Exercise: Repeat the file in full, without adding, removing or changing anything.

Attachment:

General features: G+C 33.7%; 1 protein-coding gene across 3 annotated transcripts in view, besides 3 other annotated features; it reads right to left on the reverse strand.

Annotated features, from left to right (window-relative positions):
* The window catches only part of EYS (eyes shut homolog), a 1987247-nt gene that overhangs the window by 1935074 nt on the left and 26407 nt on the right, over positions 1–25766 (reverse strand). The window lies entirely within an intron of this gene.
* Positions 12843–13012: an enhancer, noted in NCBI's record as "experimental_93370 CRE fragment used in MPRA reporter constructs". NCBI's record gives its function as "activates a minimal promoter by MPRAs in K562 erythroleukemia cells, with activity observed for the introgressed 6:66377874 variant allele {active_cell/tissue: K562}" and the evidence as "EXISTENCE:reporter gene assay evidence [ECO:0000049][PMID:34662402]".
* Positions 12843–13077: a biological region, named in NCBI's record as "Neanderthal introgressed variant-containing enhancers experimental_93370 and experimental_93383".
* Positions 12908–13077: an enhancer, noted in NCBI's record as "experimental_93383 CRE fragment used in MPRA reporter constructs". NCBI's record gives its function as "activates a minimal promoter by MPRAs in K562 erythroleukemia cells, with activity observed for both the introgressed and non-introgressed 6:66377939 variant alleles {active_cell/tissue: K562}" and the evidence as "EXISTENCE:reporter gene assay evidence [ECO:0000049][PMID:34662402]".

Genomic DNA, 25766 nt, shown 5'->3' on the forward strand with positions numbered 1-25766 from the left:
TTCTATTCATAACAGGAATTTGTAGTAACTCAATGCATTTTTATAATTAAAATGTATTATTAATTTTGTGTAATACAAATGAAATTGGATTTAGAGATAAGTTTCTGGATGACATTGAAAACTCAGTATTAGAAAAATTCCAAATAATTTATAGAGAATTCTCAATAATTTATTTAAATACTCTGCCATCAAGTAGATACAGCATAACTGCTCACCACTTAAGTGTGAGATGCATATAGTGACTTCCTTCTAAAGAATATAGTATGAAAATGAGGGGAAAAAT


General features: G+C 33.7%; 1 protein-coding gene across 3 annotated transcripts in view, besides 3 other annotated features; it reads right to left on the reverse strand.

Annotated features, from left to right (window-relative positions):
* The window catches only part of EYS (eyes shut homolog), a 1987247-nt gene that overhangs the window by 1935074 nt on the left and 26407 nt on the right, over positions 1–25766 (reverse strand). The window lies entirely within an intron of this gene.
* Positions 12843–13012: an enhancer, noted in NCBI's record as "experimental_93370 CRE fragment used in MPRA reporter constructs". NCBI's record gives its function as "activates a minimal promoter by MPRAs in K562 erythroleukemia cells, with activity observed for the introgressed 6:66377874 variant allele {active_cell/tissue: K562}" and the evidence as "EXISTENCE:reporter gene assay evidence [ECO:0000049][PMID:34662402]".
* Positions 12843–13077: a biological region, named in NCBI's record as "Neanderthal introgressed variant-containing enhancers experimental_93370 and experimental_93383".
* Positions 12908–13077: an enhancer, noted in NCBI's record as "experimental_93383 CRE fragment used in MPRA reporter constructs". NCBI's record gives its function as "activates a minimal promoter by MPRAs in K562 erythroleukemia cells, with activity observed for both the introgressed and non-introgressed 6:66377939 variant alleles {active_cell/tissue: K562}" and the evidence as "EXISTENCE:reporter gene assay evidence [ECO:0000049][PMID:34662402]".

Genomic DNA, 25766 nt, shown 5'->3' on the forward strand with positions numbered 1-25766 from the left:
TTCTATTCATAACAGGAATTTGTAGTAACTCAATGCATTTTTATAATTAAAATGTATTATTAATTTTGTGTAATACAAATGAAATTGGATTTAGAGATAAGTTTCTGGATGACATTGAAAACTCAGTATTAGAAAAATTCCAAATAATTTATAGAGAATTCTCAATAATTTATTTAAATACTCTGCCATCAAGTAGATACAGCATAACTGCTCACCACTTAAGTGTGAGATGCATATAGTGACTTCCTTCTAAAGAATATAGTATGAAAATGAGGGGAAAAAT